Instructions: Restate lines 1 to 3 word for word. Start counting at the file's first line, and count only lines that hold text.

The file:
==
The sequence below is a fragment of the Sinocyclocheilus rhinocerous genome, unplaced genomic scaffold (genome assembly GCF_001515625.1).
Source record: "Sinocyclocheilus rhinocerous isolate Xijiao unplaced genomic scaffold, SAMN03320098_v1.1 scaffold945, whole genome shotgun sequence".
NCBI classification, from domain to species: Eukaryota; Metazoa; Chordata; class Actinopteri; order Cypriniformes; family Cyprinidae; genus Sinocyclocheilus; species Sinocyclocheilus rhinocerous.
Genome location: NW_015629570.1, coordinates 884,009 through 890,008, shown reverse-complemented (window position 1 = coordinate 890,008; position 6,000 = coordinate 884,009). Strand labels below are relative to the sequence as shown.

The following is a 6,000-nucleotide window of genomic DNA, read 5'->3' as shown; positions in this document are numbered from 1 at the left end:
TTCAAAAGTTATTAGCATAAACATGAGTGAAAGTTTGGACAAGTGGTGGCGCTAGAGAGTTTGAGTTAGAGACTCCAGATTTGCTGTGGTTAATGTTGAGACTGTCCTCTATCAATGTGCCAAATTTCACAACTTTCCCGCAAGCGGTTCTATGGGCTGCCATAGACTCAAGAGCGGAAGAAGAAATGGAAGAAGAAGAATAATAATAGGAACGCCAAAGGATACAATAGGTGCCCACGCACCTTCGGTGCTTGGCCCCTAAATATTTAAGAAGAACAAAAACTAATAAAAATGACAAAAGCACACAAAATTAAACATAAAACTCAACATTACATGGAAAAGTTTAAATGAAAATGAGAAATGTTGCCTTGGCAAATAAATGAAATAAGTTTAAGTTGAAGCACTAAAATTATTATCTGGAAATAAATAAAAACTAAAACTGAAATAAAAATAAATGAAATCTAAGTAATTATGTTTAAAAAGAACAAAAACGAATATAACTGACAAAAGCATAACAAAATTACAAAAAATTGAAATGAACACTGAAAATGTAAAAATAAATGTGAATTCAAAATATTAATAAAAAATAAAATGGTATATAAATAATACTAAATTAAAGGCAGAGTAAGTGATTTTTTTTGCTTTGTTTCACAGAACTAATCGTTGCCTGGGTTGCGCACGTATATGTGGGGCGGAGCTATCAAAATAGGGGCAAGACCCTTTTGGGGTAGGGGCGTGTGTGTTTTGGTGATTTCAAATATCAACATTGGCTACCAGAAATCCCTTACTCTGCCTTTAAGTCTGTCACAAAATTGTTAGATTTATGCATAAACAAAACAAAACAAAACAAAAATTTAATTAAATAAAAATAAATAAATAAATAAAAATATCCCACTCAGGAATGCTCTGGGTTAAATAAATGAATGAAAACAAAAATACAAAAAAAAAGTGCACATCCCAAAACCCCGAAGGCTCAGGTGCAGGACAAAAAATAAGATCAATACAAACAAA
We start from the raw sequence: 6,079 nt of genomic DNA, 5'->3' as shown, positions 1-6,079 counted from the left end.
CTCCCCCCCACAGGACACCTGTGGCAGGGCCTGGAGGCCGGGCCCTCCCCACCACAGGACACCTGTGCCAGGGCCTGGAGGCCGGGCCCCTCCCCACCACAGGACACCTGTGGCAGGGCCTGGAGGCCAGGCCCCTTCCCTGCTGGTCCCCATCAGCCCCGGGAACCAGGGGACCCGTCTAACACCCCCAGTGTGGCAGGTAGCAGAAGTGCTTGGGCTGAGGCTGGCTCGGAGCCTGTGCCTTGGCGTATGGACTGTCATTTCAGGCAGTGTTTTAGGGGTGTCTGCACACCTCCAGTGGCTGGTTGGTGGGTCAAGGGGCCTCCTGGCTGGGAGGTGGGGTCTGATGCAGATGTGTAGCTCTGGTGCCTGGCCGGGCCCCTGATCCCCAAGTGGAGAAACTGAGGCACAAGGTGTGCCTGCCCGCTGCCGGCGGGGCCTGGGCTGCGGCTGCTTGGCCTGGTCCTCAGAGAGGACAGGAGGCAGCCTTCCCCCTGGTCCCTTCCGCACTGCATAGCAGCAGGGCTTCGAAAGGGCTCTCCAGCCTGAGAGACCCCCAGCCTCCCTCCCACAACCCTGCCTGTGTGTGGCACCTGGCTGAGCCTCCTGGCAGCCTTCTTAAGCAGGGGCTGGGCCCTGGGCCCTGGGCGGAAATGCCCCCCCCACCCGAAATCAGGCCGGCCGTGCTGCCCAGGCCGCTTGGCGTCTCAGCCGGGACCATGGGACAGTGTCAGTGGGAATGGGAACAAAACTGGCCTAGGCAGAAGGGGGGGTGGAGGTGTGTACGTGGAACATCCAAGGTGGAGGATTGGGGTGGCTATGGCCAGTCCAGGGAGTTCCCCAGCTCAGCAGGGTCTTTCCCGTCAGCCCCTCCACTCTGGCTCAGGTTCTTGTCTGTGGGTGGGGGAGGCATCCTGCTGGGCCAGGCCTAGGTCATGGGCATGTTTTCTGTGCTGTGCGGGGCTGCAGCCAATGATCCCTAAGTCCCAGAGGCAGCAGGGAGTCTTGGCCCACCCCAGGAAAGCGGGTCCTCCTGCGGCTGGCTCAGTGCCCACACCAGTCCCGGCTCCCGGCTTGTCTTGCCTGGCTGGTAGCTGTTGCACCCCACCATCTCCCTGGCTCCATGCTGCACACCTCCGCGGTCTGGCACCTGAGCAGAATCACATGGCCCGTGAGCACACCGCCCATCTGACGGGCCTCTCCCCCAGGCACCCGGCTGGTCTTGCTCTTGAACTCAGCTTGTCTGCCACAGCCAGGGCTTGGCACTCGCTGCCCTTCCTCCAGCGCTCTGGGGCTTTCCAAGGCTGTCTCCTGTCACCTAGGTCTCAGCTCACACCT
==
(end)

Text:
The sequence below is a fragment of the Sinocyclocheilus rhinocerous genome, unplaced genomic scaffold (genome assembly GCF_001515625.1).
Source record: "Sinocyclocheilus rhinocerous isolate Xijiao unplaced genomic scaffold, SAMN03320098_v1.1 scaffold945, whole genome shotgun sequence".
NCBI classification, from domain to species: Eukaryota; Metazoa; Chordata; class Actinopteri; order Cypriniformes; family Cyprinidae; genus Sinocyclocheilus; species Sinocyclocheilus rhinocerous.